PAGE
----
Race and lending

September 28, 1999|By Julianne Malveaux

AT a time when home-ownership rates are at record levels, some 72 percent of all white adults own their homes, compared with 46 percent of African-American and Hispanic adults.

Closing the gap would give millions of African-Americans and Hispanics a shot at the "American dream" of homeownership. It would also give lenders a healthy boost in their profits.

Why, then, are those who originate mortgages discriminating? Since this is the '90s and few fools actually put sheets on their heads and hurl racial expletives openly, the discrimination is probably unconscious. Still, it is extremely irrational.

According to the Association of Community Organizations for Reform Now (ACORN), African-American and Hispanics are rejected more frequently than white applicants for both conventional and government-backed mortgages.

Thus, while whites received 48 percent more mortgages last year than they received in 1995, African-Americans got only 25 percent more mortgages, Hispanics, 20 percent more.

At this pace, the gap in homeownership is becoming wider instead of closing.

ACORN studied 35 cities in 1997, and six more by 1998, finding widely differing mortgage climates. From the 1997 data, in Little Rock, Ark., for example, the number of loan originations "plunged" by more than 72 percent for African-Americans and 60 percent for Hispanics. In Los Angeles, the number of Hispanic mortgages fell by 21 percent.

On the other hand, in Atlanta, mortgages for African-Americans and Hispanics grew substantially -- by 33 percent for African-Americans and 47.9 percent for Hispanics.

Baltimore's record

In Baltimore, loan originations grew by 14 percent for African-Americans, but fell by 11 percent for Hispanics. Still, in Baltimore, nearly a quarter of all African-American loan applicants were rejected.

Still, a study from the Washington-based Urban Institute suggests that these numbers only tell part of the story. They don't include the people who never apply for mortgages because they fear rejection.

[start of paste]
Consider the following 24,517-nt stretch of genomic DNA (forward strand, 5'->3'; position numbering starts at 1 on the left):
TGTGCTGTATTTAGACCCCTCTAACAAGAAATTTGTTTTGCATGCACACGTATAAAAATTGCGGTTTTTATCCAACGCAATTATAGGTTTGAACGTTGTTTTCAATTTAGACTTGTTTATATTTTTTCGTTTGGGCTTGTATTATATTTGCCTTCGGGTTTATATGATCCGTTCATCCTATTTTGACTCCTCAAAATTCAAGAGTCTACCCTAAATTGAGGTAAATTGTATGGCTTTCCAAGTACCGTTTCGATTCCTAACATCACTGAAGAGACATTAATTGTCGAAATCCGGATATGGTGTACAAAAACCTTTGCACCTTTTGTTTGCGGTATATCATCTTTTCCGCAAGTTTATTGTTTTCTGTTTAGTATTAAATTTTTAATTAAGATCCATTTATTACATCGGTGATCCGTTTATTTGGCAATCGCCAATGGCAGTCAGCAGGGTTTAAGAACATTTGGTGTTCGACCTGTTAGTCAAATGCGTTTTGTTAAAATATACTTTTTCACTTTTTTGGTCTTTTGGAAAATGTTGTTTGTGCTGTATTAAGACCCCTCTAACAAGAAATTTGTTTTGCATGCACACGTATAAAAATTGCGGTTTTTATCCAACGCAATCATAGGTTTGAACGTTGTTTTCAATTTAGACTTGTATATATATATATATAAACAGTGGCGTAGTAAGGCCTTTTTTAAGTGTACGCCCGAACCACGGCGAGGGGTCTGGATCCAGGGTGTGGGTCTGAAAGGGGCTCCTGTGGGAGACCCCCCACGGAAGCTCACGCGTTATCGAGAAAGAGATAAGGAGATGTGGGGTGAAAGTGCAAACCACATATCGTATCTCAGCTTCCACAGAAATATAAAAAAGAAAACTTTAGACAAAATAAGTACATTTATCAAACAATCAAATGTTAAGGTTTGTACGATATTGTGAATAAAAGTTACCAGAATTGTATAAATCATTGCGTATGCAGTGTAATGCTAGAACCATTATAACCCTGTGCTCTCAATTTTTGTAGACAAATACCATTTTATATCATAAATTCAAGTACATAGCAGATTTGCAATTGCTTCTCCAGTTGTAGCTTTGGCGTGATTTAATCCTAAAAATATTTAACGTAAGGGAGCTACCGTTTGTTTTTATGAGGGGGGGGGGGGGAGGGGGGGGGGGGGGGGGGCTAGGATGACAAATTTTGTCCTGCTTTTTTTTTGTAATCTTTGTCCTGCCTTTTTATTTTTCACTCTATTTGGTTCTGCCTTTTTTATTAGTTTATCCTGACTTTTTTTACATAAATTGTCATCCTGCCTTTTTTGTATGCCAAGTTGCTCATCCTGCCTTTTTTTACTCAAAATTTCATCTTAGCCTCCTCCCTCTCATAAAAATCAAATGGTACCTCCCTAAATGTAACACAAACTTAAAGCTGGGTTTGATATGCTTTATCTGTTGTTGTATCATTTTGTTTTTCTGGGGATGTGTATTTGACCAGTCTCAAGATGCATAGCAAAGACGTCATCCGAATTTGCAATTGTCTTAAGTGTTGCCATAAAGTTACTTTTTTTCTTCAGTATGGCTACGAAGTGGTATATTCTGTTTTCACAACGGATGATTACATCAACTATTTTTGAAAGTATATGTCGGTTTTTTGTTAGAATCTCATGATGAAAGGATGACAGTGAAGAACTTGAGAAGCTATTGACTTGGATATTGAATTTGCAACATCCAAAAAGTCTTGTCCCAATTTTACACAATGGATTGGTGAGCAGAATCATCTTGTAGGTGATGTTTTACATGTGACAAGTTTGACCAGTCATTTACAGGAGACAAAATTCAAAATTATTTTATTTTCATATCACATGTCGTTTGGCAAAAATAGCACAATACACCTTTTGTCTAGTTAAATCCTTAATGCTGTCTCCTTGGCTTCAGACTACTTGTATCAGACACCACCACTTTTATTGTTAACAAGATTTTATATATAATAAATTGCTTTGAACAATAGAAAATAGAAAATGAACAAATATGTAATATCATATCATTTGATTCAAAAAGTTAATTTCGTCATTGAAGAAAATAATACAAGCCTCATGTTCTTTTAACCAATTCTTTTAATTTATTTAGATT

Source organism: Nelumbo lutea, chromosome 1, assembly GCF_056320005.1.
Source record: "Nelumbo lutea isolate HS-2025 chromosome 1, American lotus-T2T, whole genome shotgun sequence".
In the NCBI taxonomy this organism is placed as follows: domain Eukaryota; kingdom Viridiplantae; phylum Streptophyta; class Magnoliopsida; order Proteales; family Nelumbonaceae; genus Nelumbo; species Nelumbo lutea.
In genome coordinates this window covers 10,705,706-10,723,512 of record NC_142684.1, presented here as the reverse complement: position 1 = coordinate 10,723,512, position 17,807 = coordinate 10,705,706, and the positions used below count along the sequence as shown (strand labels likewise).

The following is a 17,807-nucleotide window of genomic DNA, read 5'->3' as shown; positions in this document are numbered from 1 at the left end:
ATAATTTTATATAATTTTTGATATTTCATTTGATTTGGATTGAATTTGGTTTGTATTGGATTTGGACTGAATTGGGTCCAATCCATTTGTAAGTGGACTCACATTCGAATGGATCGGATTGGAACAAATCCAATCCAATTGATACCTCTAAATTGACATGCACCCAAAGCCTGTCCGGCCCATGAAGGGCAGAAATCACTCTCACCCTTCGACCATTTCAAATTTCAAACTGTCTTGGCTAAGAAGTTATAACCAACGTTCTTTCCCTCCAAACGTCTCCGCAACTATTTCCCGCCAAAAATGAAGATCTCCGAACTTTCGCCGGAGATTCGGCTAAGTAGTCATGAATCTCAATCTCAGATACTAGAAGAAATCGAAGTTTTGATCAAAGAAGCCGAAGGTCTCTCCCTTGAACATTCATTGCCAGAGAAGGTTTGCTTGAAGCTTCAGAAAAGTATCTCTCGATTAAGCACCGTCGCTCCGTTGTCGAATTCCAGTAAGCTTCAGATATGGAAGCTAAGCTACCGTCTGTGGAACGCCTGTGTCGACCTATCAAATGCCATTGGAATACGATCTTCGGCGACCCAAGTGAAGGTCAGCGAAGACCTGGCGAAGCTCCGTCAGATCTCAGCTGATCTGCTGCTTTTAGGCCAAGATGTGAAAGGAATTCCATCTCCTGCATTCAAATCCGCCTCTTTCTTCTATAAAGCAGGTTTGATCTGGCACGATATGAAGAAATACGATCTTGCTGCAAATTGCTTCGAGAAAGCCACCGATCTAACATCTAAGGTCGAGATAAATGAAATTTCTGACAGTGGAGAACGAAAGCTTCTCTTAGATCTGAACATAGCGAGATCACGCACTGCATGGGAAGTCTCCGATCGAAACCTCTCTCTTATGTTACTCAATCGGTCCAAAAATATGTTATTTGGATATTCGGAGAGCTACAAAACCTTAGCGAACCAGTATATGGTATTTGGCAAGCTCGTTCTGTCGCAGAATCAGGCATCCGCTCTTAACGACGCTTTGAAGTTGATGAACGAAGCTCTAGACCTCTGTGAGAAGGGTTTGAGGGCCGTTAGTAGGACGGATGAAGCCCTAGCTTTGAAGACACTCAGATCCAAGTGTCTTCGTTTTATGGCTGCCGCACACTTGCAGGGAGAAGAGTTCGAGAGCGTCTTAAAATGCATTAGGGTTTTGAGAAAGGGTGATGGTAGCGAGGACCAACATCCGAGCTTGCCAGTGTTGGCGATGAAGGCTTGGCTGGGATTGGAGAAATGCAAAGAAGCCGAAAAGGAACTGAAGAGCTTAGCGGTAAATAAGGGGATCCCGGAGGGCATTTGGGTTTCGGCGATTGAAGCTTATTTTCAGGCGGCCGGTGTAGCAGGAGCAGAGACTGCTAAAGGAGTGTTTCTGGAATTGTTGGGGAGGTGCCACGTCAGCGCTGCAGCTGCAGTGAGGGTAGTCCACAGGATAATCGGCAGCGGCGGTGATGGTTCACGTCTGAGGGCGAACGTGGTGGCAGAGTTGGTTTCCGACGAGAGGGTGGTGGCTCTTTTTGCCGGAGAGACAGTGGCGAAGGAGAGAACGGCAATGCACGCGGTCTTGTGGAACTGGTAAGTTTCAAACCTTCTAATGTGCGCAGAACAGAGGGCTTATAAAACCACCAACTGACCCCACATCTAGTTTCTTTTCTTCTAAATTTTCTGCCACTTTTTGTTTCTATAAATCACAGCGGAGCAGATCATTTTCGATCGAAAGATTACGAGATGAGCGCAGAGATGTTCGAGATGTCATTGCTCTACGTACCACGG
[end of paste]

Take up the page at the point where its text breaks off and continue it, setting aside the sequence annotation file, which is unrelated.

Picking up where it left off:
When lenders skew their outreach away from African-American and Hispanic communities, they discriminate against potential borrowers.

Meanwhile, African-American and Hispanic borrowers are more likely to get government-backed loans instead of conventional loans, especially FHA loans. But government-backed loans are often costlier, and often have lower debt ceilings, influencing the kind of home borrowers of color can afford and the neighborhoods they can locate in. ACORN says that lenders often do unfair "product steering."

Last week, Freddie Mac, a federally chartered agency that provides capital for mortgage lending, released a study showing that a disproportionate number of minorities, mainly African-Americans, have poor credit ratings.

But that doesn't explain the homeownership gap. Even if African-American borrowers have less than perfect credit, those who pay their rent on time ought to be considered good credit risks when it comes to homeownership. That's the track record lenders need to look at, but with computer-driven automated scoring, too many qualified borrowers don't get a chance to get home loans.

Low-risk borrowers

This is a civil rights issue that has major financial implications. Lenders are being shortsighted when they turn down minority borrowers who, even with poor credit ratings, are very likely to pay their home loans.

These borrowers are a source of profit, perhaps even more profit than their white counterparts if they generate special fees (or private mortgage insurance) because they have lower down payments.

The homeownership gap can be closed if laws like the Community Reinvestment Act and the Fair Housing and Equal Credit Opportunity Act are enforced.

But those lenders who are truly profit-motivated can also help close the gap with more outreach into communities of color, and with standards that are flexible enough to provide loans to those who may not meet the cookie-cutter standards of automated credit scoring.

Julianne Malveaux is a syndicated columnist.

Pub Date: 9/28/99

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